Tesla Model 3: A small, compact electric car meant to meet the needs of the budget-minded futurists out there. Still a concept, but now that we know that there is nothing that Tesla won’t attempt it is safe to assume this car will see pavement in the near future. Keep an eye out for this one!
Chevrolet Bolt: This adorable little crossover is gonna hit Chevy dealers in late 2016. Going for less than $40,000 and coming with a standard 200-mile range, this looks like the most value per dollar spent consumers will get in 2016-2017.
Chevrolet Spark EV: This fully electric version of the Chevy Spark is available today and is a practical choice that is very cost-effective. The car can be bought for less than $30,000 and has a range of around 80 miles.
Ford Focus Electric: Another awesome EV from the Americans, this Ford Focus variant provides around 75 miles of range in a very familiar platform. With 143 horsepower, this little hatchback is a really fun way to be eco-friendly.
Volkswagen E-Golf: With a very exciting jump into fully electric vehicles, Volkswagen released the E-Golf for 2015. It is small and has the same attractive styling as the regular golf. This car handles very nimbly and has a respectable range of about 80 miles.
Smart Electric Drive: The fully electric Smart For Two (usually referred to as just the “Smart Car”) has been very popular over the last couple of years for its practicality and insanely low lease price (was $99 a month for a while). This car has a range of about 70 miles and benefits from the fact that the newest one has had several generations of previous vehicles to learn from. Most fully electric vehicles coming out are the first in their line.
Fiat 500e: Any consumer who loves the cute little Fiat 500 will also love the 500e. This electric variant of the stylish subcompact will go 80 miles on a charge. The most eco-elegant car on the market today!
Nissan Leaf: This car has been on a market for a very long time compared to others on this list. That means that Nissan have had years to work out any bugs. With seating for five adults and an 80-mile range, this is a practical and reliable EV for anyone who would get a subcompact EV but needs more space.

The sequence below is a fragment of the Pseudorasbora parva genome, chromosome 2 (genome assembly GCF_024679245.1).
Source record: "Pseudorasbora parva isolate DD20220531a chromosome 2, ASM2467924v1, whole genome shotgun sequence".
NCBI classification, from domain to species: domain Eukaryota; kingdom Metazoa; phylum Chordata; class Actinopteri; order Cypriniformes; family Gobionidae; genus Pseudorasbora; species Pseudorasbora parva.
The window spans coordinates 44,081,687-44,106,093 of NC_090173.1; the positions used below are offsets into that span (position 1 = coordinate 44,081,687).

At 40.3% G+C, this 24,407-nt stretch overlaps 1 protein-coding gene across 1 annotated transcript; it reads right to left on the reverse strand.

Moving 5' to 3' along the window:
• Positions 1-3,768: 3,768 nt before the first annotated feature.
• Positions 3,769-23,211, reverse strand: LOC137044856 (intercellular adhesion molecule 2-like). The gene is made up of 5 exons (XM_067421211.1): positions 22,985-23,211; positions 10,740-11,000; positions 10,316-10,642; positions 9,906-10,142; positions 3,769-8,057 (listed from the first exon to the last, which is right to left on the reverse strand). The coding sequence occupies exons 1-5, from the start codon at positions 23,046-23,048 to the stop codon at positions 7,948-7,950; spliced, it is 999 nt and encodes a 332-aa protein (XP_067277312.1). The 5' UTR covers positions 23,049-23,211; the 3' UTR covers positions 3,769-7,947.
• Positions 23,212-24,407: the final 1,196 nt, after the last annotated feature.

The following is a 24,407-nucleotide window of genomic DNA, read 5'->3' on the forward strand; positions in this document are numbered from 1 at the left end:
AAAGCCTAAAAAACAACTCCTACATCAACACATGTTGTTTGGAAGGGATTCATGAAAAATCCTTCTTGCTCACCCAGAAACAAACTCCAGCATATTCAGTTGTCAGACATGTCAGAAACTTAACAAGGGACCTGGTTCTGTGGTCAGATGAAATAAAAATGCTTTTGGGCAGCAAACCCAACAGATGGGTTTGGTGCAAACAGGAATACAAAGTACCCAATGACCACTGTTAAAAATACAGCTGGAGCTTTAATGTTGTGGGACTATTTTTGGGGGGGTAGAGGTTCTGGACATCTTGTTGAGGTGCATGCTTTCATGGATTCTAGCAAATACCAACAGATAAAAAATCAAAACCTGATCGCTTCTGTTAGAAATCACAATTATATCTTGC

Kia Soul EV: The name says it all. This is an EV based on the Kia Soul. This trendy little toaster offers a range of just over 90 miles for a price tag starting under $35,000. A very youth-oriented addition to this year’s EV lineup.
BMW i3: BMW clearly wants to take its own path down the road to fully electric vehicles. With this spacious little crossover, they have avoided the eco-box electric car entirely and made a car that is aimed to be as practical as their gas-powered crossovers. Putting out 170 horsepower and having one of the lightest bodies of any electric car ever made makes this crossover zip around. Range is estimated to be around 80 miles.
Mercedes B-Class Electric Drive: With a standard range of around 85 miles, this family-oriented EV is comfortable and practical for commuting as well as navigating urban terrain. The closest competitor to the i3, this vehicle is a more toned-down vision of the future from Germany. Power comes from Tesla Motors drivetrain.
Where will it go from here?
For a look at the future of electric vehicles, it seems that everyone should just watch what Tesla Motors is rolling out in terms of new technology. Run by Elon Musk, this company started with a simple little electric roadster and now is the hottest brand for electric cars. The Model S has taken the world by storm, seeing huge popularity in North America and Europe. Demand is very high in countries like Norway because of the severely reduced taxes on any vehicles that do not use fossil fuels. The hype-train that Tesla is on is not making any stops in the near future, and after the company made all of their patents related to electric drivetrains open to public use in 2014, the precedent set by their business practices will likely change the way companies of the future operate.
The future is bright for electric vehicles, and with so much of the public on-board, we are certainly going to see some absolutely astonishing advancements in technology in the next decade. Buy a ticket and take the fully-electric ride, folks: EVs are here to stay.
This article originally appeared on YourMechanic.com as Understanding Electric Vehicles and was authored by Ian Swan.